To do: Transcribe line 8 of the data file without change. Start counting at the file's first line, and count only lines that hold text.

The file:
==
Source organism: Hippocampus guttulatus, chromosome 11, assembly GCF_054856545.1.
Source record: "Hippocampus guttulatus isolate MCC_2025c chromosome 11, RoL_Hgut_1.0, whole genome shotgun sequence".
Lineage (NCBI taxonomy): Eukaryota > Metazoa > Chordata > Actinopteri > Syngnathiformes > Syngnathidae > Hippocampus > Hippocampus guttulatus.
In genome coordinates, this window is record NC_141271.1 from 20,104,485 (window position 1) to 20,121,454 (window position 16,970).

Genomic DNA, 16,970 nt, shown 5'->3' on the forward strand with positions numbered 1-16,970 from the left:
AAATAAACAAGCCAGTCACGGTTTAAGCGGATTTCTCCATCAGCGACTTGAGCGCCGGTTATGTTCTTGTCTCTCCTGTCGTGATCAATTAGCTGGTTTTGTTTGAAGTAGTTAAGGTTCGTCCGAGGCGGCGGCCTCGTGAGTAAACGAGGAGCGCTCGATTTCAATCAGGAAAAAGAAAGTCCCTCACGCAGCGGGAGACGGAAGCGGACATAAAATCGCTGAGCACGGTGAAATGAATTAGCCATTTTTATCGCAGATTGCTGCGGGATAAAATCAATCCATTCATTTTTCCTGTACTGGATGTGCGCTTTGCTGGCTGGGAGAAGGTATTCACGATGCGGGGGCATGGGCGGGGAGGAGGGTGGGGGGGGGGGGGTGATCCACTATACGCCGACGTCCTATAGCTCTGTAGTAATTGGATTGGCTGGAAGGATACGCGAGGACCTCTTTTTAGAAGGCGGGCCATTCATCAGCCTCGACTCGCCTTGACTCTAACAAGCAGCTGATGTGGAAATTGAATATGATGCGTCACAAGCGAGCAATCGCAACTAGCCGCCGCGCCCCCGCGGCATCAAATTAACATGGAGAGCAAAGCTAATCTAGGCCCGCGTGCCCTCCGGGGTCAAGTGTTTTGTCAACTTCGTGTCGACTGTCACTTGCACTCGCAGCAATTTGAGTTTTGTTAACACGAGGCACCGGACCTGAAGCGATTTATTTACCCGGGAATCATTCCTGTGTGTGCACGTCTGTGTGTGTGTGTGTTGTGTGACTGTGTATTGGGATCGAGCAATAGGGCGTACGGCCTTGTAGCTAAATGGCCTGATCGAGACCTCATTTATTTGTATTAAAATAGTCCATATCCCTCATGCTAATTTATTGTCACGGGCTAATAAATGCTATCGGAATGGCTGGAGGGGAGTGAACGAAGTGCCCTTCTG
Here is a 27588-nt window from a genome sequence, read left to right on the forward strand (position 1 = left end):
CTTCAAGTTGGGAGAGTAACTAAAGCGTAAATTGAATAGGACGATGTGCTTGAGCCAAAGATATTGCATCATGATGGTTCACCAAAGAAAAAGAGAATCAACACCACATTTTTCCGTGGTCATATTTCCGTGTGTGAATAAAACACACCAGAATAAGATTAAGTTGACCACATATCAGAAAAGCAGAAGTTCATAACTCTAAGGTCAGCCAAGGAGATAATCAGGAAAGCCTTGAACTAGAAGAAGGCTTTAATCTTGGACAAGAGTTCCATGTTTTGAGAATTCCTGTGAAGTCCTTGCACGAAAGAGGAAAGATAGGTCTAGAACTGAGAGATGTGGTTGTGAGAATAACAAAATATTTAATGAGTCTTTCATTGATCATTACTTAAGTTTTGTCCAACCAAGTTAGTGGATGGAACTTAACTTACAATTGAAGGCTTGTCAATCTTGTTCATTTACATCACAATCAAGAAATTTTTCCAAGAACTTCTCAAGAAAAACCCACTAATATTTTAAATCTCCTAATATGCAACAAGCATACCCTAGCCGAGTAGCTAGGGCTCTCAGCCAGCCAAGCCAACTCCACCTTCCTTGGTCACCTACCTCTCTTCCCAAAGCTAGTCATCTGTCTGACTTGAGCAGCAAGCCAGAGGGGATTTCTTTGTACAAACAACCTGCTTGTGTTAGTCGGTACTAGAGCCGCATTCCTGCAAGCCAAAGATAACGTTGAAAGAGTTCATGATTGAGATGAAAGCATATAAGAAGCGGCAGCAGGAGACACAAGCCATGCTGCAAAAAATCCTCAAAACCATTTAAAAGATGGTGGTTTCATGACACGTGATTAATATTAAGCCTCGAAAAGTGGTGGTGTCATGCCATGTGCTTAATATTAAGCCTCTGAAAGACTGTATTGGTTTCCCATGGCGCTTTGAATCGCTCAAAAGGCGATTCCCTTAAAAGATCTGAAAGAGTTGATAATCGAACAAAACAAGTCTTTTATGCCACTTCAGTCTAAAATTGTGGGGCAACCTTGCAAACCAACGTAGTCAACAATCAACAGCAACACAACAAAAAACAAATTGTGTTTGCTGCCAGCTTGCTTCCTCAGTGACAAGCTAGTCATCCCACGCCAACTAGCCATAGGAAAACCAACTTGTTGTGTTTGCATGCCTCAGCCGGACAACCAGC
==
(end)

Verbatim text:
CTTCAAGTTGGGAGAGTAACTAAAGCGTAAATTGAATAGGACGATGTGCTTGAGCCAAAGATATTGCATCATGATGGTTCACCAAAGAAAAAGAGAATCAACACCACATTTTTCCGTGGTCATATTTCCGTGTGTGAATAAAACACACCAGAATAAGATTAAGTTGACCACATATCAGAAAAGCAGAAGTTCATAACTCTAAGGTCAGCCAAGGAGATAATCAGGAAAGCCTTGAACTAGAAGAAGGCTTTAATCTTGGACAAGAGTTCCATGTTTTGAGAATTCCTGTGAAGTCCTTGCACGAAAGAGGAAAGATAGGTCTAGAACTGAGAGATGTGGTTGTGAGAATAACAAAATATTTAATGAGTCTTTCATTGATCATTACTTAAGTTTTGTCCAACCAAGTTAGTGGATGGAACTTAACTTACAATTGAAGGCTTGTCAATCTTGTTCATTTACATCACAATCAAGAAATTTTTCCAAGAACTTCTCAAGAAAAACCCACTAATATTTTAAATCTCCTAATATGCAACAAGCATACCCTAGCCGAGTAGCTAGGGCTCTCAGCCAGCCAAGCCAACTCCACCTTCCTTGGTCACCTACCTCTCTTCCCAAAGCTAGTCATCTGTCTGACTTGAGCAGCAAGCCAGAGGGGATTTCTTTGTACAAACAACCTGCTTGTGTTAGTCGGTACTAGAGCCGCATTCCTGCAAGCCAAAGATAACGTTGAAAGAGTTCATGATTGAGATGAAAGCATATAAGAAGCGGCAGCAGGAGACACAAGCCATGCTGCAAAAAATCCTCAAAACCATTTAAAAGATGGTGGTTTCATGACACGTGATTAATATTAAGCCTCGAAAAGTGGTGGTGTCATGCCATGTGCTTAATATTAAGCCTCTGAAAGACTGTATTGGTTTCCCATGGCGCTTTGAATCGCTCAAAAGGCGATTCCCTTAAAAGATCTGAAAGAGTTGATAATCGAACAAAACAAGTCTTTTATGCCACTTCAGTCTAAAATTGTGGGGCAACCTTGCAAACCAACGTAGTCAACAATCAACAGCAACACAACAAAAAACAAATTGTGTTTGCTGCCAGCTTGCTTCCTCAGTGACAAGCTAGTCATCCCACGCCAACTAGCCATAGGAAAACCAACTTGTTGTGTTTGCATGCCTCAGCCGGACAACCAGC